During pregnancy, your body changes, and that includes your breasts. In preparation for your child, your breasts make changes to supply food for your newborn. Whether you plan to breastfeed or not, you may have some discomfort. Rest assured, this is not uncommon.
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Your breasts go through several changes during pregnancy. They may become sore and sensitive and respond to changes in temperature. You may also notice an increase in size, itchiness, stretch marks, more prominent veins, darker and larger nipples and areolae and some leakage. This is all part of your breasts preparing to lactate and feed your child, but it may also cause soreness.
Sensitivity and soreness may be caused by the breasts preparing to lactate. During the nine months of your pregnancy, your milk ducts, which hold the milk, are growing to make room for your supply. And they may begin filling with milk. This, in addition to the hormones circulating through your body, can account for soreness.
Extreme tenderness and soreness in your breasts during the ninth month may indicate a problem. Mastitis is an infection of the breast. It can be caused by a clogged duct or a raw, dry and cracked nipple. If one area in particular is hard and sore, this is a good indication that you have mastitis. This condition can be cured with antibiotics. If you suspect mastitis, speak with your doctor.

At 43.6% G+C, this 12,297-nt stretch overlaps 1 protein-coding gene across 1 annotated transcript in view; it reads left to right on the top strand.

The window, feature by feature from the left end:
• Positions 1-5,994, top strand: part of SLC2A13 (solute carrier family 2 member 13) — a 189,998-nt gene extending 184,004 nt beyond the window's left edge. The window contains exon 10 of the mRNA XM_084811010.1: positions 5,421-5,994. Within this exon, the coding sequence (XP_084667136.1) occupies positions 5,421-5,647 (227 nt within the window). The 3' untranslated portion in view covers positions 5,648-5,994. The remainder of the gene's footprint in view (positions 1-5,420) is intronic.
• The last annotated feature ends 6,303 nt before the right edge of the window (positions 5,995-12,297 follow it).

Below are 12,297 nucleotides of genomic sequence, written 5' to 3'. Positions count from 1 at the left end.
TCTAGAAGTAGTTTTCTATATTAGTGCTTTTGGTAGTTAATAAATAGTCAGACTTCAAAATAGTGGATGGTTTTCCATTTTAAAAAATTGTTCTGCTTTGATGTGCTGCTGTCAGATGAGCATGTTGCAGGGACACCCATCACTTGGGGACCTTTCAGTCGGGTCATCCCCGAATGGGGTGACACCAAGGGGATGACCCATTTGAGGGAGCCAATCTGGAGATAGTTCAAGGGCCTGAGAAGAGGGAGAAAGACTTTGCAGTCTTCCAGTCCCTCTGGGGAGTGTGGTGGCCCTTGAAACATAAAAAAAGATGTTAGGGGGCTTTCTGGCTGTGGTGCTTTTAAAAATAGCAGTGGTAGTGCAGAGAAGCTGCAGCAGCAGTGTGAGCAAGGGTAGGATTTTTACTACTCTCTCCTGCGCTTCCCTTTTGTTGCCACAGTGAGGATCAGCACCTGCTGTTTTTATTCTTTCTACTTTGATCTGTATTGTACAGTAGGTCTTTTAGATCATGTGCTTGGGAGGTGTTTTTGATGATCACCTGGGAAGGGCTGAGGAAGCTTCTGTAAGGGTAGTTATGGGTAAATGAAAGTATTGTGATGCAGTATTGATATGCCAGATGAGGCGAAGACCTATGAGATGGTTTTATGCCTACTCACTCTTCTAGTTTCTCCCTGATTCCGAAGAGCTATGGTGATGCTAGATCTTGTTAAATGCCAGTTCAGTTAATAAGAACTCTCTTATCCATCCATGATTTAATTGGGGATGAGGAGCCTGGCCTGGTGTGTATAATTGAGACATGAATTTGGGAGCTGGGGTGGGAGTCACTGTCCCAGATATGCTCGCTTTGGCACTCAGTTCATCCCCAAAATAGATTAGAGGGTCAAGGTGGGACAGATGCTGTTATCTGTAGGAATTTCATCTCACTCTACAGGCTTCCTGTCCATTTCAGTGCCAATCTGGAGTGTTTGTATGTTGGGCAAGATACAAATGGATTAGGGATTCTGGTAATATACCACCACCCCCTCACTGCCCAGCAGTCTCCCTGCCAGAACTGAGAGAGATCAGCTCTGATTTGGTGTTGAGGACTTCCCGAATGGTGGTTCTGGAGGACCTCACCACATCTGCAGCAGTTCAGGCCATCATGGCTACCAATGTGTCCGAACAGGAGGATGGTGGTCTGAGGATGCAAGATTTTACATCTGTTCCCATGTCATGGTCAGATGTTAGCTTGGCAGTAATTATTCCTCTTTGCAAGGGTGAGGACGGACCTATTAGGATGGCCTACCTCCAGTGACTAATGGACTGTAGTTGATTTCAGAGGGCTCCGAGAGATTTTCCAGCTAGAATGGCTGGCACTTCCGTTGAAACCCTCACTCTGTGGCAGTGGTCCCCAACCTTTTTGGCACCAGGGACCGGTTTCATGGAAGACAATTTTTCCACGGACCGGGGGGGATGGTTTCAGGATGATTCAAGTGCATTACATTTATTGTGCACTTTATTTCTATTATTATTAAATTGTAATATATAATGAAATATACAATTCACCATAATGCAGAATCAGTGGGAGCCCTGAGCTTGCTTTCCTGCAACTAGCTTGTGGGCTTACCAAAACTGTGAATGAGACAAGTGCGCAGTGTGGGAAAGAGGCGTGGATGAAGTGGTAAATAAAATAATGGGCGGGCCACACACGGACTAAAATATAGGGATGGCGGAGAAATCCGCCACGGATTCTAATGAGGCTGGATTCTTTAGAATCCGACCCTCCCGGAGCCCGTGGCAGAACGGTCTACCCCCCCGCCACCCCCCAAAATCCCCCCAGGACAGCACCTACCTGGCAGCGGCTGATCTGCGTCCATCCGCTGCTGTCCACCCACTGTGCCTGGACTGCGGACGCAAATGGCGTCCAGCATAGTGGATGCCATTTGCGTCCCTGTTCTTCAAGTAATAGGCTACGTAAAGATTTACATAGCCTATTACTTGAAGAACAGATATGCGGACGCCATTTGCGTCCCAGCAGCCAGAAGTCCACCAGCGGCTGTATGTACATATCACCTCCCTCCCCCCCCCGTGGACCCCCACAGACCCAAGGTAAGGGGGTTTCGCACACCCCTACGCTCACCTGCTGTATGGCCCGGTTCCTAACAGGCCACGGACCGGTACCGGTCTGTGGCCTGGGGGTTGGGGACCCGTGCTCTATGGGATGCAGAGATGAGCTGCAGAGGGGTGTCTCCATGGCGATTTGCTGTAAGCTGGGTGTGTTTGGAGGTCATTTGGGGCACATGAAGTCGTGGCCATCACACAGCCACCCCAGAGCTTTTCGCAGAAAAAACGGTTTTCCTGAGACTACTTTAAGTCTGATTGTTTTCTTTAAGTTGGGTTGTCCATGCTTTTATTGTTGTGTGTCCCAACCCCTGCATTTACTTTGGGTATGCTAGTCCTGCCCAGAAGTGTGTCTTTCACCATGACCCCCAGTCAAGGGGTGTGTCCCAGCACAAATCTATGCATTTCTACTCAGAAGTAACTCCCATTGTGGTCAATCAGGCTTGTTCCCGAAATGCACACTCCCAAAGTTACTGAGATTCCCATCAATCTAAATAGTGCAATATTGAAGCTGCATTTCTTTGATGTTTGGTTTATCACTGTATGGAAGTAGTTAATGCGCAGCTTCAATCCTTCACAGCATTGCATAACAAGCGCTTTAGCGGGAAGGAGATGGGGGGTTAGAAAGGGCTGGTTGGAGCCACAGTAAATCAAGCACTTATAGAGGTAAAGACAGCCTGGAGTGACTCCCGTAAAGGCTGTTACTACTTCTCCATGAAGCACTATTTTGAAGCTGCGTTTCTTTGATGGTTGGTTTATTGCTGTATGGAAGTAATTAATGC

You can take some steps to relieve the soreness. Start with a good maternity bra, which can give your breasts the support they need. This may also help to ease some of the strain on your back. Pick a bra with thick straps and plenty of support under the cups, but it shouldn't have underwires, advises the American Pregnancy Association. Take warm showers and baths, but avoid using soap on your breasts. Soap can dry out your skin and nipples and leave them vulnerable to mastitis. For further help, contact your doctor.